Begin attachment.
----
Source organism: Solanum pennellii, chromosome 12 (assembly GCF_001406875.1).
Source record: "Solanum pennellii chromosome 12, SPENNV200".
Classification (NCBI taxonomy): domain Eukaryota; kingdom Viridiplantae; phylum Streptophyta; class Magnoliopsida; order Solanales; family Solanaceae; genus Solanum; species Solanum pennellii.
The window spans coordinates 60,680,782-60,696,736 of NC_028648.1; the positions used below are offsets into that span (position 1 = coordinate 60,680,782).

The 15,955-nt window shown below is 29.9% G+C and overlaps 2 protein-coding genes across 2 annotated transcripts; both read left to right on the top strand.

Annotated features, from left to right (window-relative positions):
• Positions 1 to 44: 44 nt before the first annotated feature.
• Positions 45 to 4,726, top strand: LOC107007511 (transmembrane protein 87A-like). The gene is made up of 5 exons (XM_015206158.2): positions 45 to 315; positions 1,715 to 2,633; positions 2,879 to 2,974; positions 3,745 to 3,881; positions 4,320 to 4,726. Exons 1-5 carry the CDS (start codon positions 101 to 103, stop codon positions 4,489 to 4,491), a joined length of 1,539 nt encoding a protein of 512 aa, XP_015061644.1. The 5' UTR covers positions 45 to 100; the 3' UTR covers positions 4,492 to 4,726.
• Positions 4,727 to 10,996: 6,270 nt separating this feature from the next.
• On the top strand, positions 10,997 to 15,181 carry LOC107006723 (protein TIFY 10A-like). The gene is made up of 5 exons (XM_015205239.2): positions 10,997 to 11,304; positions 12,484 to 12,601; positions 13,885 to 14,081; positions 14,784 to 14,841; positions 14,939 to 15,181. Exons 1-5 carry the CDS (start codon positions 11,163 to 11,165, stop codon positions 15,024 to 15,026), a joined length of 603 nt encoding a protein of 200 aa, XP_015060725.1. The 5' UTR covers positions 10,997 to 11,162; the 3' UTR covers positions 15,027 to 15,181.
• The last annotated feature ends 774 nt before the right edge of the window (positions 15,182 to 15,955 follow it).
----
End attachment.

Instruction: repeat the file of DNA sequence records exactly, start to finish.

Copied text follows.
Source organism: Solanum pennellii, chromosome 12 (assembly GCF_001406875.1).
Source record: "Solanum pennellii chromosome 12, SPENNV200".
Classification (NCBI taxonomy): domain Eukaryota; kingdom Viridiplantae; phylum Streptophyta; class Magnoliopsida; order Solanales; family Solanaceae; genus Solanum; species Solanum pennellii.
The window spans coordinates 60,680,782-60,696,736 of NC_028648.1; the positions used below are offsets into that span (position 1 = coordinate 60,680,782).

The 15,955-nt window shown below is 29.9% G+C and overlaps 2 protein-coding genes across 2 annotated transcripts; both read left to right on the top strand.

Annotated features, from left to right (window-relative positions):
• Positions 1 to 44: 44 nt before the first annotated feature.
• Positions 45 to 4,726, top strand: LOC107007511 (transmembrane protein 87A-like). The gene is made up of 5 exons (XM_015206158.2): positions 45 to 315; positions 1,715 to 2,633; positions 2,879 to 2,974; positions 3,745 to 3,881; positions 4,320 to 4,726. Exons 1-5 carry the CDS (start codon positions 101 to 103, stop codon positions 4,489 to 4,491), a joined length of 1,539 nt encoding a protein of 512 aa, XP_015061644.1. The 5' UTR covers positions 45 to 100; the 3' UTR covers positions 4,492 to 4,726.
• Positions 4,727 to 10,996: 6,270 nt separating this feature from the next.
• On the top strand, positions 10,997 to 15,181 carry LOC107006723 (protein TIFY 10A-like). The gene is made up of 5 exons (XM_015205239.2): positions 10,997 to 11,304; positions 12,484 to 12,601; positions 13,885 to 14,081; positions 14,784 to 14,841; positions 14,939 to 15,181. Exons 1-5 carry the CDS (start codon positions 11,163 to 11,165, stop codon positions 15,024 to 15,026), a joined length of 603 nt encoding a protein of 200 aa, XP_015060725.1. The 5' UTR covers positions 10,997 to 11,162; the 3' UTR covers positions 15,027 to 15,181.
• The last annotated feature ends 774 nt before the right edge of the window (positions 15,182 to 15,955 follow it).